‘Please speak to someone. You are not alone’
Why don’t domestic-violence victims just leave? Because it often builds up gradually, breaking them down bit by bit, as the staff of Domestic Violence Response, a support service for affected women and children, know only too well
Photograph: Lluís Real/Age/Getty
‘There is no such thing as a typical victim of domestic violence, but there is a typical perpetrator, because they all operate the same control methods,” says Elizabeth Power of Domestic Violence Response, a service for affected women and children.
Usually a phone call is the first point of contact with the service, which is based in Oughterard, Co Galway, but it can take a woman years to dial the number. Anna Clayton is an advocacy worker there. “It’s never as simple as most people think. Why doesn’t the woman just leave? People – the general public – perceive domestic violence as a big event where the woman is beaten black and blue. So much of it is small, everyday, incremental intimidation, where the woman and her confidence is gradually broken down.”
Mary Mangan, who is also an advocacy worker, says, “For a woman to even to think about making the phone call can take so long. It’s a process, and it takes a long time to name it for what it is.”
Power says, “Perpetrators establish the ground very quickly, and the impact is horrendous. Women misname their relationships, and they try and fix it. They make excuses for violent behaviour: he’s stressed, he drank too much. Well, he didn’t hit the barman or the taxi driver on the way home. He waited until he came home to hit you. He chose to hit you.”
Their clients have varied in age from 20 to 84. Men contact them too, but in very small numbers; there were six last year.
Everyone at Domestic Violence Response agrees that many cases look innocuous to outsiders. Power cites one client, who drove a Bentley. “All she got was €10 a week for a petrol allowance; enough to go shopping and to church. She could never actually go anywhere in the car. Everything in her life was controlled; he chose her clothes for her, and she had no access to any money of her own. But people would see the Bentley as a symbol of a great life.”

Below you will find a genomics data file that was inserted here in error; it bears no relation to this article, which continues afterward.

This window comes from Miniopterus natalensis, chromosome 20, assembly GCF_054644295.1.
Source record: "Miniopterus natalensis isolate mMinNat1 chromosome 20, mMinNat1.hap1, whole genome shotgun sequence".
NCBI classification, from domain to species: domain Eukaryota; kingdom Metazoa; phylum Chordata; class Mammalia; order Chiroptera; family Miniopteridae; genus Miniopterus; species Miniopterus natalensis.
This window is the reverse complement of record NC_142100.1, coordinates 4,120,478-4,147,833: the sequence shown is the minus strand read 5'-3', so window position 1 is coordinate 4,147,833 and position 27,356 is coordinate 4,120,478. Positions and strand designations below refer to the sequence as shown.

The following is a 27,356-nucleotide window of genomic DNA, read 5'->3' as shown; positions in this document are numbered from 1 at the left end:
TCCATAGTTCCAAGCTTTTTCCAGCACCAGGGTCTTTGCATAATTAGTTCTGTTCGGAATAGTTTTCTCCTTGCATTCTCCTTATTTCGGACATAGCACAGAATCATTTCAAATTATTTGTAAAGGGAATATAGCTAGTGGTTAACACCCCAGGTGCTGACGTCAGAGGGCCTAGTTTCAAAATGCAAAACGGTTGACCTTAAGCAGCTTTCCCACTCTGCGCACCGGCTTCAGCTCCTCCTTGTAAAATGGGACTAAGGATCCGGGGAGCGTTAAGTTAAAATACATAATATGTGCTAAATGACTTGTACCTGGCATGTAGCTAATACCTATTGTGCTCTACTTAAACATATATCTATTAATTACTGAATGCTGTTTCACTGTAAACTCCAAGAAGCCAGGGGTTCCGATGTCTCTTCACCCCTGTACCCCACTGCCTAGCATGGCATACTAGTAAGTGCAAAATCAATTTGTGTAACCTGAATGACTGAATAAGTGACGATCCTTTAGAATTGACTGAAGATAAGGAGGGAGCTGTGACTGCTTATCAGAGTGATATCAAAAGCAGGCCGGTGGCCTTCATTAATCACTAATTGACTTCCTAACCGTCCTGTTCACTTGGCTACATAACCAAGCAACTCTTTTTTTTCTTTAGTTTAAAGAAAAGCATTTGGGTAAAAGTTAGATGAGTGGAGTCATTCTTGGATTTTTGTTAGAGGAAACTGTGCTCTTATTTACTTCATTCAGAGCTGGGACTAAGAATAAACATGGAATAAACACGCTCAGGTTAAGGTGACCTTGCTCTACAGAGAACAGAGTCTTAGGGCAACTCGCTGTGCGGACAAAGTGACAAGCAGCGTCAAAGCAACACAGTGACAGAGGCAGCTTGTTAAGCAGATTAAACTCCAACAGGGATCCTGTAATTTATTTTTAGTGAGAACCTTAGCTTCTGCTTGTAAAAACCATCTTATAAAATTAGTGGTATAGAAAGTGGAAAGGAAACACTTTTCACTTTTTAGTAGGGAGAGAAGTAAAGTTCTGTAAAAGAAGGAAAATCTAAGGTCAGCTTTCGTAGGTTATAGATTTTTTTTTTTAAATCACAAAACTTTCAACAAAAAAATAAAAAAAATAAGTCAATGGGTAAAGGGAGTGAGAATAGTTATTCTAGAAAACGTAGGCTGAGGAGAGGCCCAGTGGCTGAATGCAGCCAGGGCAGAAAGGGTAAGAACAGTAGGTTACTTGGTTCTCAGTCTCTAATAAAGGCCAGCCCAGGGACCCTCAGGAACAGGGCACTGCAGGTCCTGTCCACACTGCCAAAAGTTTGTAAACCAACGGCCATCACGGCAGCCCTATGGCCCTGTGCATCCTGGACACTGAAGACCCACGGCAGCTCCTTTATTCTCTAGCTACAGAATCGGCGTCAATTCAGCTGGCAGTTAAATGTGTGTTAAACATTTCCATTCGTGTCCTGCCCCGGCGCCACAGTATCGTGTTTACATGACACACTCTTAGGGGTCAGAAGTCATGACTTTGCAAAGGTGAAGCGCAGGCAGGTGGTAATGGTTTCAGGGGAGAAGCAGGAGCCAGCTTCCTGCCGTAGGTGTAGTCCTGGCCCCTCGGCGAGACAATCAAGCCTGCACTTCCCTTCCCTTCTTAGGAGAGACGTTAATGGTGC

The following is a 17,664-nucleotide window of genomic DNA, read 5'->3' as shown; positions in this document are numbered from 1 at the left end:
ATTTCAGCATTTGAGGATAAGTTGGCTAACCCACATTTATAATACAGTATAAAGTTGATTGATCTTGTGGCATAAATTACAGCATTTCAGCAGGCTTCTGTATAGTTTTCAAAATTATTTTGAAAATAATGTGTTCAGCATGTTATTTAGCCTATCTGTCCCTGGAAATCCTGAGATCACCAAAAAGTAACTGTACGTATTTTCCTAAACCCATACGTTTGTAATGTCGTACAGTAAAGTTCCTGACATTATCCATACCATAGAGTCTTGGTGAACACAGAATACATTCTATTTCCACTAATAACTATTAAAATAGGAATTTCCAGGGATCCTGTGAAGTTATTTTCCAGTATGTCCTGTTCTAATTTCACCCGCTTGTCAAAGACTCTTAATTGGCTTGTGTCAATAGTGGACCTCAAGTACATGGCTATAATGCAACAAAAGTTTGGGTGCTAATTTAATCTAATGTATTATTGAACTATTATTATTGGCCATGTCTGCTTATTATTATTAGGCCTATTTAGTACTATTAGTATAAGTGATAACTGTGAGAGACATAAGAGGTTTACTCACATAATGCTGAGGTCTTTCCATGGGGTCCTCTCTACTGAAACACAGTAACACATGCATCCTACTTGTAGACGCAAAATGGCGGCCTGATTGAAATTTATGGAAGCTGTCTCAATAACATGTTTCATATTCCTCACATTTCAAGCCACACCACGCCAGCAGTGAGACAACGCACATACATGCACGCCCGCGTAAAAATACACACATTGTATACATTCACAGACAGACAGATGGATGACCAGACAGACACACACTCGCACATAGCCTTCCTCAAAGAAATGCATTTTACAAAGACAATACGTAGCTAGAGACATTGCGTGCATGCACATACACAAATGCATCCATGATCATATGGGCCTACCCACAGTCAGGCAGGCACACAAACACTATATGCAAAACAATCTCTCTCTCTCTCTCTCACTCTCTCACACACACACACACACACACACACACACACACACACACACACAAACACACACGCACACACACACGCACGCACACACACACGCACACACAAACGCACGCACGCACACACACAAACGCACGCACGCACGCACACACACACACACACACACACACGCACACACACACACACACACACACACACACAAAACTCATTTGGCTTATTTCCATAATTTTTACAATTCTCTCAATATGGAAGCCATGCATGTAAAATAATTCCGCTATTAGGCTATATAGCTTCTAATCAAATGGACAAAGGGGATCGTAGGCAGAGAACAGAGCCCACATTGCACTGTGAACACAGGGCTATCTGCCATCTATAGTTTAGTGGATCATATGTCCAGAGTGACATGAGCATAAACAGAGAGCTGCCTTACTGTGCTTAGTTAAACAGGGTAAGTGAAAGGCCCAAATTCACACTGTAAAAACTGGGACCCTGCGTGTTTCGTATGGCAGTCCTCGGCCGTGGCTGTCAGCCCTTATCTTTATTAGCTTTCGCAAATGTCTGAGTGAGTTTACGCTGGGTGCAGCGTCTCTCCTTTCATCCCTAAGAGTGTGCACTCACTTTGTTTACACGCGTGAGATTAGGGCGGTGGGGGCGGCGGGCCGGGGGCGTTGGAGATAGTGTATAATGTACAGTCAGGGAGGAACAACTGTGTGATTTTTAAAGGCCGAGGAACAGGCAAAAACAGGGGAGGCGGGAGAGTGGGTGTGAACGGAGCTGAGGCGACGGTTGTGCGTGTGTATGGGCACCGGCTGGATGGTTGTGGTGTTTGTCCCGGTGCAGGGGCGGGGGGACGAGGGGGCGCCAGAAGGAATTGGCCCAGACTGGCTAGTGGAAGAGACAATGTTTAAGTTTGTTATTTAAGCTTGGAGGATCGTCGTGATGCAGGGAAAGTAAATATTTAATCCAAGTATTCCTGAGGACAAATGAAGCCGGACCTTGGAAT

“Control” is a word all the staff use. “It’s about cutting women off from the world, not letting them meet friends or make choices about things as simple as clothes,” says Sinéad Bohan, whose role includes accompanying clients to court. “We had one client whose husband would only allow her to buy men’s clothes, jeans and T-shirts, and he made her shave her head.”
“There is a misconception out there that women withdraw their statements and don’t go through with court,” Power says. “Our experience is that once women have support they do follow through, and they don’t withdraw their statements.”
Domestic violence is classless. “Many perpetrators we know about are middle to upper class: they’re managers, teachers, doctors, lawyers, engineers, businessmen,” says Clayton, adding that gardaí making background checks will not become aware if a barring order has been issued against somebody, as orders are not recorded in the way that, say, convictions for sex offences or other violent crimes are.
“There is no criminal consequence for domestic violence in Ireland; only if you breach a court order,” Power says. “Garda vetting doesn’t take into account barring orders. I don’t believe many organisations in the country are aware of that in their recruitment process,” Power says. “You never read any statistics about domestic violence. It all goes on under the radar.”
Her advice to any woman experiencing domestic violence is to “pick up the phone. If you suspect someone is a victim, do not intervene directly; that can be very dangerous for the woman. Give her the number. Listen to her. Say things like, ‘I’m concerned for you. Is everything okay?’ Give a space to talk. Don’t judge. Don’t try to fix things.”
Domestic Violence Response is at 091-866740, email@example.com and